As far as antiwar statements go, Maines' was incredibly mild. Compared to politically charged new material by System of a Down ("BOOM!"), the Beastie Boys ("In a World Gone Mad"), Ani DiFranco ("Self Evident"), John Mellencamp ("To Washington"), Pearl Jam ("Bushleaguer"), DJ Z-TRIP ("The Anti-War Mix") and other outspoken musicians, it's about as inconsequential as "freedom" fries. But while rock, folk and hip-hop communities would embrace or ignore such actions and protest songs, country music's traditionally conservative, religious and "patriotic" populace--yes, the Dixie Chicks' target demographic--was deeply offended and said so. Loudly.

In an attempt at damage control, Maines extended a halfhearted olive branch by issuing a statement that said in part: "While war may remain a viable option, as a mother, I just want to see every possible alternative exhausted before children and American soldiers' lives are lost. I love my country. I am a proud American." But their contrition didn't last long. The Chicks sent a mixed message by appearing naked on the May 2 cover of Entertainment Weekly branded with epithets that have been hurled their way in the aftermath, including "Saddam's Angels," "Traitors," "Dixie Sluts" and "Big Mouth."

Inflation Factor

Still, the Chicks are getting credit for being cleverer than they really are, and the significance of Maines' political opinion has been grossly inflated. And while the negativity swirling around the group has forced the Chicks to take added safety precautions, it hasn't appeared to damage their career.

It's possible all the publicity has even given them a boost. Their Grammy Award-winning Home has gone platinum six times and, 44 weeks after its release, still sits in the Top 10 on Billboard's Top Country chart. The Chicks' Top of the World tour (sponsored by Clear Channel) is selling out arenas. Their fans are standing by them.

High-profile peaceniks like Michael Moore and Pearl Jam have also lent their support, at the Oscars and on the Shoreline stage (when receiving boos after mentioning the Dixie Chicks might play the Bridge School Benefit Concert, Pearl Jam's Eddie Vedder reportedly said, "If you don't support the Dixie Chicks, you're a pussy"). Through it all, the girls have maintained a sense of humor about the situation with their fans, playing Tammy Wynette's "Your Good Girl's Gonna Go Bad" over the sound system before taking the stage and inviting the crowd to boo them as a celebration of freedom of speech.

Strange that the Chicks, whose music has never been political, now command attention in the debate over freedom of speech and the right to question decisions made by U.S. government leaders. While other country artists, including Alan Jackson ("Where Were You [When the World Stopped Turning]"), Darryl Worley ("Have You Forgotten?"), Aaron Tippin ("Where the Stars and Stripes and the Eagle Fly"), Clint Black ("I Raq and Roll"), Charlie Daniels ("This Ain't No Rag, It's a Flag") and, of course, the avid military supporter Keith, have released pro-America songs in direct response to 9/11, the Chicks included no such track on Home. The closest is "Travelin' Soldier," a story about a young man who fights and dies in the Vietnam War and the girl he leaves behind.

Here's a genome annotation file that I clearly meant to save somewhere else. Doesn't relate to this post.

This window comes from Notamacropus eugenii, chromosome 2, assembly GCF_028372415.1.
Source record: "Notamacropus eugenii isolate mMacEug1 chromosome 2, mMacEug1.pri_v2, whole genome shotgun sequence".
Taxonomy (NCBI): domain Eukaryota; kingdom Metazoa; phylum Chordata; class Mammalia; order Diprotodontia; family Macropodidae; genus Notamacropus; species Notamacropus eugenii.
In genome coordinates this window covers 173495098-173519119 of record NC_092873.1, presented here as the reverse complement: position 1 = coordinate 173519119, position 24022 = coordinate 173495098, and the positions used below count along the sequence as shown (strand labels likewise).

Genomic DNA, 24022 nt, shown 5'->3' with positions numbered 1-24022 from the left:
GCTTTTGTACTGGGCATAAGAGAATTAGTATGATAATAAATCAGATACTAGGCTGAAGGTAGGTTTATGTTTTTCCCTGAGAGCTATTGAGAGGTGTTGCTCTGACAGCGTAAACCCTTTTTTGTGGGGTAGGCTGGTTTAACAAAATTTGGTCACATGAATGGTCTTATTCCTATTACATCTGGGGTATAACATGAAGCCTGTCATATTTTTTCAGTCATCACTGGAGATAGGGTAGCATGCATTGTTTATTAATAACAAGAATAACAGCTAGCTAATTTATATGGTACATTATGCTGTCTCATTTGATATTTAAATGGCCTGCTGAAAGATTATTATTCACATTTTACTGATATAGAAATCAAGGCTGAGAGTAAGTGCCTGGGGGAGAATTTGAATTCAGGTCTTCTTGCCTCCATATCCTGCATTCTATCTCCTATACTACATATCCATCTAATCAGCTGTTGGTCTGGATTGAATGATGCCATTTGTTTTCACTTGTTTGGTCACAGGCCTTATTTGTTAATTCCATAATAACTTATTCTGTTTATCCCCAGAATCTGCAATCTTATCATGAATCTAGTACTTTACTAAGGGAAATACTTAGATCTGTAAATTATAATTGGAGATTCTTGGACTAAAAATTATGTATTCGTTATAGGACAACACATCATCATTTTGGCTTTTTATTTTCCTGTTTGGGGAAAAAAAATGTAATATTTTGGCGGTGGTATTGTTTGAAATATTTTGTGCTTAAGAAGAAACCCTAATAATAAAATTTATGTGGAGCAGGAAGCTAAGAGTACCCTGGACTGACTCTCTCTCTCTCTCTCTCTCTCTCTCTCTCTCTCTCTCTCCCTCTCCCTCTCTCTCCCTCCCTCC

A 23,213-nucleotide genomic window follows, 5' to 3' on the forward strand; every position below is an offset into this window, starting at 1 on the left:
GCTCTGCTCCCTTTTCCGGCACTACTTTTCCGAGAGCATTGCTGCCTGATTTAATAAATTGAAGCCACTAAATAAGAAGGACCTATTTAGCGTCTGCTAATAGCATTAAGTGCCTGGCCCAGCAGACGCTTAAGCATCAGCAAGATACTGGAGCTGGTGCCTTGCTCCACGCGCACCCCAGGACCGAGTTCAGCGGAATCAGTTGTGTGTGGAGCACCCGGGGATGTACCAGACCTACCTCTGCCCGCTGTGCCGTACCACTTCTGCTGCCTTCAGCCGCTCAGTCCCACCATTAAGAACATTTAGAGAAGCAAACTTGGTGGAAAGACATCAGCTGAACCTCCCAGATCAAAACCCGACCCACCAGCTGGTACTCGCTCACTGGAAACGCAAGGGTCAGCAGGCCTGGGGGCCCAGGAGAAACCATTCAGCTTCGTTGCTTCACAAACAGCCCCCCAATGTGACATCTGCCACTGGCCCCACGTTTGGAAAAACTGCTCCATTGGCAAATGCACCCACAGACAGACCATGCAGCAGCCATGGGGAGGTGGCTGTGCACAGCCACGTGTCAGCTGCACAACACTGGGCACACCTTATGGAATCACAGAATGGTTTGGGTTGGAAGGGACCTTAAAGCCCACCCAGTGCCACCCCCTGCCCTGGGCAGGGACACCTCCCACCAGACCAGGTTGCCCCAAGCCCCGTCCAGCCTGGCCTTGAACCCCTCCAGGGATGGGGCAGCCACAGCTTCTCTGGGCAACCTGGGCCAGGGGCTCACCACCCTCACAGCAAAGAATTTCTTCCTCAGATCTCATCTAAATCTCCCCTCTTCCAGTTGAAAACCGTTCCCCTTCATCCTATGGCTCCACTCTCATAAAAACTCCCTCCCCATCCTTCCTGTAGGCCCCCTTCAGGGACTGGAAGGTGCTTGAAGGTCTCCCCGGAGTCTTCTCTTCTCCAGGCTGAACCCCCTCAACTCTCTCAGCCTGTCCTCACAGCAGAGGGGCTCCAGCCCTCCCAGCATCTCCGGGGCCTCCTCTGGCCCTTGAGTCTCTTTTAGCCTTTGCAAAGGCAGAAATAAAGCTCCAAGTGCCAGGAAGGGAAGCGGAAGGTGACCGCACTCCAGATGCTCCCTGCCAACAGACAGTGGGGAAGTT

Once compared to the Mandrell Sisters, today's Chicks are more like Charlie's Angels, going full throttle to stand up for their principles, defend their beliefs and speak their minds. Still, as spokeswomen for the antiwar movement, the Chicks need a little work. In an interview with Diane Sawyer for ABC's Primetime Thursday, the trio offered no poignant criticism on the reality of war or their reasons for opposing it.

Regarding her comment about President Bush, Maines told Sawyer, "I feel regret for, you know, the choice of words. Or the nonchoice of words." She then tried to explain her position by saying, "I just personally felt like, why tomorrow? It's not that I don't ever want you to go over there. It's not that I don't ever want you to clean things up and fix things. It's just why can't we find the chemical weapons first--why not tomorrow?"

The Chicks have been forced into this role, and they're gamely playing the part. But unlike, say, DiFranco or Vedder, hard-core politics don't seem to be their strong suit. They're more in their element bickering snidely with Keith. While entertaining, the Keith/Maines tiff does seem just a little bit silly, especially when there are clearly so many more important issues to worry about. Just last month, after more than a century of fighting, the Hatfields and McCoys signed a public truce, essentially putting an end to one of the most famous feuds in American history. Maines and Keith might do well to follow their example.


The Dixie Chicks' Top of the World tour hits the HP Pavilion, 525 W. Santa Clara St., San Jose, on Wednesday (July 16) at 7:30pm. Michelle Branch opens. Tickets are $35-$65. (408.998.TIXS)


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From the July 10-16, 2003 issue of Metro, Silicon Valley's Weekly Newspaper.